A periodic roundup of relevant news from our friends at Zatz Not Funny (one of my all time favorite blogs)…
Mari Silbey: Pure Digital unveiled its anticipated Flip MinoHD today packaged with new FlipShare software for editing and sharing… One of the issues with the Flip camcorders to date has been keeping a sharp focus for close-up shots. According to a Flip spokesperson, the MinoHD doesn’t necessary solve that problem, with the minimum focus range staying at 80 cm. However, it’s likely not a significant concern for casual users, particularly with the new HD resolution.
(Ed. I looked at purchasing a Flip but after reading multiple reviews I’ve plunged for the more expensive Sanyo HD800 – review coming soon).
Dave Zatz: See ya, XM. I was on the fence and you pushed. Our time together has been mostly positive, but the massive lineup modifications yesterday without any advance notification isn’t the proper way to treat your customers. So I’m walking.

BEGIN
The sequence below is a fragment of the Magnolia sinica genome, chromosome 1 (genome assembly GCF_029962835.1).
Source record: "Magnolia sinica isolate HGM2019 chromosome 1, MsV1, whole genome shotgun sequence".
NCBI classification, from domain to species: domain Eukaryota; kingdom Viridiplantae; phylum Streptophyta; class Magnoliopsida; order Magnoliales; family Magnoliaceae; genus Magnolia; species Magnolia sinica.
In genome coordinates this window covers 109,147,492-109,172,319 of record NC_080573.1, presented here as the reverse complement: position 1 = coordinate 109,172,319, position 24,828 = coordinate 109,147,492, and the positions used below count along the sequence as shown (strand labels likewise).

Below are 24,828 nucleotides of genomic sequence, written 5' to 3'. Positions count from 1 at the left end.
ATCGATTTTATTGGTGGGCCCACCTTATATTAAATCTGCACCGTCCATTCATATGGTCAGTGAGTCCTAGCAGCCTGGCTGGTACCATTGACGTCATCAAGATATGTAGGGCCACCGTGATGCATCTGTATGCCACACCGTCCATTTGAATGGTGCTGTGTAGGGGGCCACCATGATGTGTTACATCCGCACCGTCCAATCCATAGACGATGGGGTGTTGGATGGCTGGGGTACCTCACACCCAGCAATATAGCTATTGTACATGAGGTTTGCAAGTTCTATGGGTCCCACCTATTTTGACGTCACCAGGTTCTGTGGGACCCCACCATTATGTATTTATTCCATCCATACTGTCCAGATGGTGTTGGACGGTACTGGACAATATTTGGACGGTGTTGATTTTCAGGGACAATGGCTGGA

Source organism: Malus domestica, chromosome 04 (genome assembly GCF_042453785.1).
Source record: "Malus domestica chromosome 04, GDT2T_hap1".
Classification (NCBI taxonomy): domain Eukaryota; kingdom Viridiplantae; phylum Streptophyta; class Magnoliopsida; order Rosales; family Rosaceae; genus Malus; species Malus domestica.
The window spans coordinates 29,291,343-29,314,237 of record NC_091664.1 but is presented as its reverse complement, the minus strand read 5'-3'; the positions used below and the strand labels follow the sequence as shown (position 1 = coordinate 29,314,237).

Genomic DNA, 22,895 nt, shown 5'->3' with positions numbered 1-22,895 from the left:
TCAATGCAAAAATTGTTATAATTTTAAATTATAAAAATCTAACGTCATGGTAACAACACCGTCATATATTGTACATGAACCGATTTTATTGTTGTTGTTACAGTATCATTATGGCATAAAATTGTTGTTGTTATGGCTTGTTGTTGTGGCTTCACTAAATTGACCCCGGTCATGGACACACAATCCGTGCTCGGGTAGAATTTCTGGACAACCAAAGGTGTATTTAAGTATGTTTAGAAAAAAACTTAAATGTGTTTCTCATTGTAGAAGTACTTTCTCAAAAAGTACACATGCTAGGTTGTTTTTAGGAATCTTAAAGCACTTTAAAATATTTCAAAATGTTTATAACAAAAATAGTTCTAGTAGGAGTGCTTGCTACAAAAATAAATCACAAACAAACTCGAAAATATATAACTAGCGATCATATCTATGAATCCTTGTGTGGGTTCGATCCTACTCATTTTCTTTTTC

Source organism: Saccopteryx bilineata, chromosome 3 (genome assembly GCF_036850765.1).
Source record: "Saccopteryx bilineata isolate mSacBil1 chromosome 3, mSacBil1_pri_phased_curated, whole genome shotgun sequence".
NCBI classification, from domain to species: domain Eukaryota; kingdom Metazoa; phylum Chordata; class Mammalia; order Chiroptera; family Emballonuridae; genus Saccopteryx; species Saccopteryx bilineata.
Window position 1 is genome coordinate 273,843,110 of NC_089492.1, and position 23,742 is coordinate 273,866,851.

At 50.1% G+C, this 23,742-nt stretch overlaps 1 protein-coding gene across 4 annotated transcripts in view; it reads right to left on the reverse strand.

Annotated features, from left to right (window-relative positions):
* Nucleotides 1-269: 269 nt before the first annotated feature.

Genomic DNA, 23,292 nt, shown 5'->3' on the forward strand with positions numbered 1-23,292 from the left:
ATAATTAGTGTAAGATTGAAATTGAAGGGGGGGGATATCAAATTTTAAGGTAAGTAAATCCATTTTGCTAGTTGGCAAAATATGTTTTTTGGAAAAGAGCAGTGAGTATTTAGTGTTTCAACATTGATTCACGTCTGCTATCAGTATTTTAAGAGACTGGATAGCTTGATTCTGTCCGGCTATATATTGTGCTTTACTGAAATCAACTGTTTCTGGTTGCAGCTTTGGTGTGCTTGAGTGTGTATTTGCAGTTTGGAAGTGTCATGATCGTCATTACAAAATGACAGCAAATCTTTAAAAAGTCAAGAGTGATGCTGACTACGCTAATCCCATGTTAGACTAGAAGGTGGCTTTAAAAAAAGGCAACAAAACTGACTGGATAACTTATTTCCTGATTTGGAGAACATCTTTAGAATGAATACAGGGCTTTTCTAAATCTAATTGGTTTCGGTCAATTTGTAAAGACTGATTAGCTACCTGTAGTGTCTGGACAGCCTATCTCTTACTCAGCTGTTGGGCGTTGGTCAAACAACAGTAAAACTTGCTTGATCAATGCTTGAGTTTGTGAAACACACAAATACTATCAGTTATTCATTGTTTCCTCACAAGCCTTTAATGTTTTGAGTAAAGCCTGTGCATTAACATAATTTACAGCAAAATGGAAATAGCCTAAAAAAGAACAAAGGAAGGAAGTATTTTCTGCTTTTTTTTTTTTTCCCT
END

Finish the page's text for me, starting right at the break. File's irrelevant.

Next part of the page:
Dave Zatz: Though CES Unveiled was a modest 3 hour event, both Samsung and Motorola were promoting their latest wares… While visiting Sling’s table, I also spent some time with their still-under-development Blackberry client. The Slingbox software’s currently in private beta, but is looking good – especially on the gorgeous Bold screen.
Dave Zatz: I ran across two very interesting and diminutive products at CES Unveiled earlier this week — Micro “personal” projectors and “thin client” computers. While the technology is compelling, I suspect the implementation will have to improve and the challenge these products solve will have to be clarified before we’d see any sort of mainstream or mass market adoption. Generating positive attention and finding commercial success are two entirely different matters.
Dave Zatz: Announced about a year ago, the Nero+TiVo collaboration has finally borne fruit. Here in North America. Interesting, as this was originally positioned as a means of international TiVo expansion.
Mari Silbey: Obama appears to be planning a weekly video address to be distributed on the White House’s own YouTube Channel. During the campaigns both political parties used online video extensively, but we’ve had no real indications until now of how much the government-based “new media” rage would continue post election.